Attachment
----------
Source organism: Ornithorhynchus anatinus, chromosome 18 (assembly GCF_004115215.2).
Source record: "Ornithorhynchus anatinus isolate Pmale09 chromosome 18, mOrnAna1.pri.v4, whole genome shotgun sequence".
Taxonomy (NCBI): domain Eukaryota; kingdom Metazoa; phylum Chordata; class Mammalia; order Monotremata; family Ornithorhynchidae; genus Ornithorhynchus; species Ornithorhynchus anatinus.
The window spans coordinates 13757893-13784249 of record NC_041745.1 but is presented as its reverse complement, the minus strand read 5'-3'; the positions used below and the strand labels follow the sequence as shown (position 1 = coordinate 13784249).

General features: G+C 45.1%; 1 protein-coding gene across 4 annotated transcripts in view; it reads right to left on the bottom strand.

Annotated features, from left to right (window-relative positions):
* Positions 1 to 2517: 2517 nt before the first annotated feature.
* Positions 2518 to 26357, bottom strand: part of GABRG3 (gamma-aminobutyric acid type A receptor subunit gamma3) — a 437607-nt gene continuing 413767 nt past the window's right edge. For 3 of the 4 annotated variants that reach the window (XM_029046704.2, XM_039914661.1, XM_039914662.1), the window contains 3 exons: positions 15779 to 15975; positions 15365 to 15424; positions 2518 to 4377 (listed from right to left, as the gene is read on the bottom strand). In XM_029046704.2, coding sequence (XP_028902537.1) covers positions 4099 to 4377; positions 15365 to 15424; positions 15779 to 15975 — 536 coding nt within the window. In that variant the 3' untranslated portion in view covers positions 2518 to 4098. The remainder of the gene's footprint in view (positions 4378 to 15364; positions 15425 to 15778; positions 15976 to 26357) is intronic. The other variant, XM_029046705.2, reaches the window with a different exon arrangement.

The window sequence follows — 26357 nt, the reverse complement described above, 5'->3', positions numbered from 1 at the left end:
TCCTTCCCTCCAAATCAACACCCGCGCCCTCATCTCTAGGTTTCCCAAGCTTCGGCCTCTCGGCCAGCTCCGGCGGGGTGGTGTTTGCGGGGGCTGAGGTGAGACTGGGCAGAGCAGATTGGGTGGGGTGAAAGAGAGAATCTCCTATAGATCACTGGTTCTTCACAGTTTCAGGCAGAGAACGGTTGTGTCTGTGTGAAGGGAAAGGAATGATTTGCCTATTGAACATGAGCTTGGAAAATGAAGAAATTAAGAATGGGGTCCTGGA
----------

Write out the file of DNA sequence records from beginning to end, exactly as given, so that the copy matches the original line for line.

Source organism: Ornithorhynchus anatinus, chromosome 18 (assembly GCF_004115215.2).
Source record: "Ornithorhynchus anatinus isolate Pmale09 chromosome 18, mOrnAna1.pri.v4, whole genome shotgun sequence".
Taxonomy (NCBI): domain Eukaryota; kingdom Metazoa; phylum Chordata; class Mammalia; order Monotremata; family Ornithorhynchidae; genus Ornithorhynchus; species Ornithorhynchus anatinus.
The window spans coordinates 13757893-13784249 of record NC_041745.1 but is presented as its reverse complement, the minus strand read 5'-3'; the positions used below and the strand labels follow the sequence as shown (position 1 = coordinate 13784249).

General features: G+C 45.1%; 1 protein-coding gene across 4 annotated transcripts in view; it reads right to left on the bottom strand.

Annotated features, from left to right (window-relative positions):
* Positions 1 to 2517: 2517 nt before the first annotated feature.
* Positions 2518 to 26357, bottom strand: part of GABRG3 (gamma-aminobutyric acid type A receptor subunit gamma3) — a 437607-nt gene continuing 413767 nt past the window's right edge. For 3 of the 4 annotated variants that reach the window (XM_029046704.2, XM_039914661.1, XM_039914662.1), the window contains 3 exons: positions 15779 to 15975; positions 15365 to 15424; positions 2518 to 4377 (listed from right to left, as the gene is read on the bottom strand). In XM_029046704.2, coding sequence (XP_028902537.1) covers positions 4099 to 4377; positions 15365 to 15424; positions 15779 to 15975 — 536 coding nt within the window. In that variant the 3' untranslated portion in view covers positions 2518 to 4098. The remainder of the gene's footprint in view (positions 4378 to 15364; positions 15425 to 15778; positions 15976 to 26357) is intronic. The other variant, XM_029046705.2, reaches the window with a different exon arrangement.

The window sequence follows — 26357 nt, the reverse complement described above, 5'->3', positions numbered from 1 at the left end:
TCCTTCCCTCCAAATCAACACCCGCGCCCTCATCTCTAGGTTTCCCAAGCTTCGGCCTCTCGGCCAGCTCCGGCGGGGTGGTGTTTGCGGGGGCTGAGGTGAGACTGGGCAGAGCAGATTGGGTGGGGTGAAAGAGAGAATCTCCTATAGATCACTGGTTCTTCACAGTTTCAGGCAGAGAACGGTTGTGTCTGTGTGAAGGGAAAGGAATGATTTGCCTATTGAACATGAGCTTGGAAAATGAAGAAATTAAGAATGGGGTCCTGGA